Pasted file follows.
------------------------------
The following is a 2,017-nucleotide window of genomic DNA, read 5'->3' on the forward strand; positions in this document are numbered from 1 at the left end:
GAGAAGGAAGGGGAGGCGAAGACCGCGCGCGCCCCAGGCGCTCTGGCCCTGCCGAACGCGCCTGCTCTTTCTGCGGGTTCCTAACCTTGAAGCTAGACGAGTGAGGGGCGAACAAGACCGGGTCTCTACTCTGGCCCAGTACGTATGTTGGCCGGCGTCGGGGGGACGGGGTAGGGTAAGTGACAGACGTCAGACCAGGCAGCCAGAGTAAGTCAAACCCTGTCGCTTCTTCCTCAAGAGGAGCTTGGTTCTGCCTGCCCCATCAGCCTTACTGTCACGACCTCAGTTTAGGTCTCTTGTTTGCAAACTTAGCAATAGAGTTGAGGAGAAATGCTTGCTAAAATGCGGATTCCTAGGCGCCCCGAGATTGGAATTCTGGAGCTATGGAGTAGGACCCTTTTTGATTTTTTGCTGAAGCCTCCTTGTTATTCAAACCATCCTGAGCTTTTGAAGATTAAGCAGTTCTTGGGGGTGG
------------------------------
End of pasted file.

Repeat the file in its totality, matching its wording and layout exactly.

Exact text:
The following is a 2,017-nucleotide window of genomic DNA, read 5'->3' on the forward strand; positions in this document are numbered from 1 at the left end:
GAGAAGGAAGGGGAGGCGAAGACCGCGCGCGCCCCAGGCGCTCTGGCCCTGCCGAACGCGCCTGCTCTTTCTGCGGGTTCCTAACCTTGAAGCTAGACGAGTGAGGGGCGAACAAGACCGGGTCTCTACTCTGGCCCAGTACGTATGTTGGCCGGCGTCGGGGGGACGGGGTAGGGTAAGTGACAGACGTCAGACCAGGCAGCCAGAGTAAGTCAAACCCTGTCGCTTCTTCCTCAAGAGGAGCTTGGTTCTGCCTGCCCCATCAGCCTTACTGTCACGACCTCAGTTTAGGTCTCTTGTTTGCAAACTTAGCAATAGAGTTGAGGAGAAATGCTTGCTAAAATGCGGATTCCTAGGCGCCCCGAGATTGGAATTCTGGAGCTATGGAGTAGGACCCTTTTTGATTTTTTGCTGAAGCCTCCTTGTTATTCAAACCATCCTGAGCTTTTGAAGATTAAGCAGTTCTTGGGGGTGG